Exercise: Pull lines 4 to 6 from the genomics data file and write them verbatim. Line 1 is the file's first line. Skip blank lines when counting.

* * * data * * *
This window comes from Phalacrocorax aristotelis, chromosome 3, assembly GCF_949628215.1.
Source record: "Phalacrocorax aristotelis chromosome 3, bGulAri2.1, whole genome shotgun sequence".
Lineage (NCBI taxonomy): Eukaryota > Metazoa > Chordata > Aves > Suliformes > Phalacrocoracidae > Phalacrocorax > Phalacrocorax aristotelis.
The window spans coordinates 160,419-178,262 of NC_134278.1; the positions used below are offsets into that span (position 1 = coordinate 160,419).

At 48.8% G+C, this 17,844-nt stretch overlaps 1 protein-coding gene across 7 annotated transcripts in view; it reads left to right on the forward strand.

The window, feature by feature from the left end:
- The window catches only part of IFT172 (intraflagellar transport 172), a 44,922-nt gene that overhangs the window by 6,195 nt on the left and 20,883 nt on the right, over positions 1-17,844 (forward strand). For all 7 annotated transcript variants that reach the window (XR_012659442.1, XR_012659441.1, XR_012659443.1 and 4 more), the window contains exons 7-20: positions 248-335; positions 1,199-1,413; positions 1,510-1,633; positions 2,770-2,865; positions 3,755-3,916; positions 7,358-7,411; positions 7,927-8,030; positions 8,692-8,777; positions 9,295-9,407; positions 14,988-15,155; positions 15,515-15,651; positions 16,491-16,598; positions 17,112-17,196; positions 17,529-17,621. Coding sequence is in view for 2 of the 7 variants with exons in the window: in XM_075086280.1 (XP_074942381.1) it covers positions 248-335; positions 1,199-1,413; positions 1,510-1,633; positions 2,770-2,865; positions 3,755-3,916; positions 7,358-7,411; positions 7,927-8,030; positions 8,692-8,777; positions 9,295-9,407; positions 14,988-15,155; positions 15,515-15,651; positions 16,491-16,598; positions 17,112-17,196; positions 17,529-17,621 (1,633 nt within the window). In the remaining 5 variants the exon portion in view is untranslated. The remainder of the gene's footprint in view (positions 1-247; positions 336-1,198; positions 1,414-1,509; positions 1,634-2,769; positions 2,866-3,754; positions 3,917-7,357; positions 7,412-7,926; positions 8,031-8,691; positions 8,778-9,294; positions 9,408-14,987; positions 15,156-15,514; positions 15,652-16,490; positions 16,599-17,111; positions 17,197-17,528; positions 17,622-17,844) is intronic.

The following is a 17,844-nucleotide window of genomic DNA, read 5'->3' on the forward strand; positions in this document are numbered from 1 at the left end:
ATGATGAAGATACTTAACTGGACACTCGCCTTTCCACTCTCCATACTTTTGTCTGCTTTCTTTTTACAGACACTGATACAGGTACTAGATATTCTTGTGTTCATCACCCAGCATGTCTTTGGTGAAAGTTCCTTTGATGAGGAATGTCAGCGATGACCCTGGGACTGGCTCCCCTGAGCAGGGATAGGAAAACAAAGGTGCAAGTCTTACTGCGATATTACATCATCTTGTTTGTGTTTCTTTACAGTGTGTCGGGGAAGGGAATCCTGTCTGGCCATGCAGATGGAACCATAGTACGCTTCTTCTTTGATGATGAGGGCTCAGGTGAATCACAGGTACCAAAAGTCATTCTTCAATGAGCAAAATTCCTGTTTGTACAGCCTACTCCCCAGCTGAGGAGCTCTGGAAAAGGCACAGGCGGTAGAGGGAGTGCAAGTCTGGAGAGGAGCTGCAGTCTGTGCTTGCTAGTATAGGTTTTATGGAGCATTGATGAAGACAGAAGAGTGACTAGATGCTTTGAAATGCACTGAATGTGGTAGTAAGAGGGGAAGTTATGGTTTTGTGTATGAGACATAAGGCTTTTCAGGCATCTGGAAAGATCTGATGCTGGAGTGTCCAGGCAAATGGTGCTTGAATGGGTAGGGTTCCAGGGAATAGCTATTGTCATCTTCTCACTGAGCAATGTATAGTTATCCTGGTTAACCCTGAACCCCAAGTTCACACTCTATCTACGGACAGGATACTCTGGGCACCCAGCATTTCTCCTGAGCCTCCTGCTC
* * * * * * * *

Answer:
The window spans coordinates 160,419-178,262 of NC_134278.1; the positions used below are offsets into that span (position 1 = coordinate 160,419).

At 48.8% G+C, this 17,844-nt stretch overlaps 1 protein-coding gene across 7 annotated transcripts in view; it reads left to right on the forward strand.

The window, feature by feature from the left end: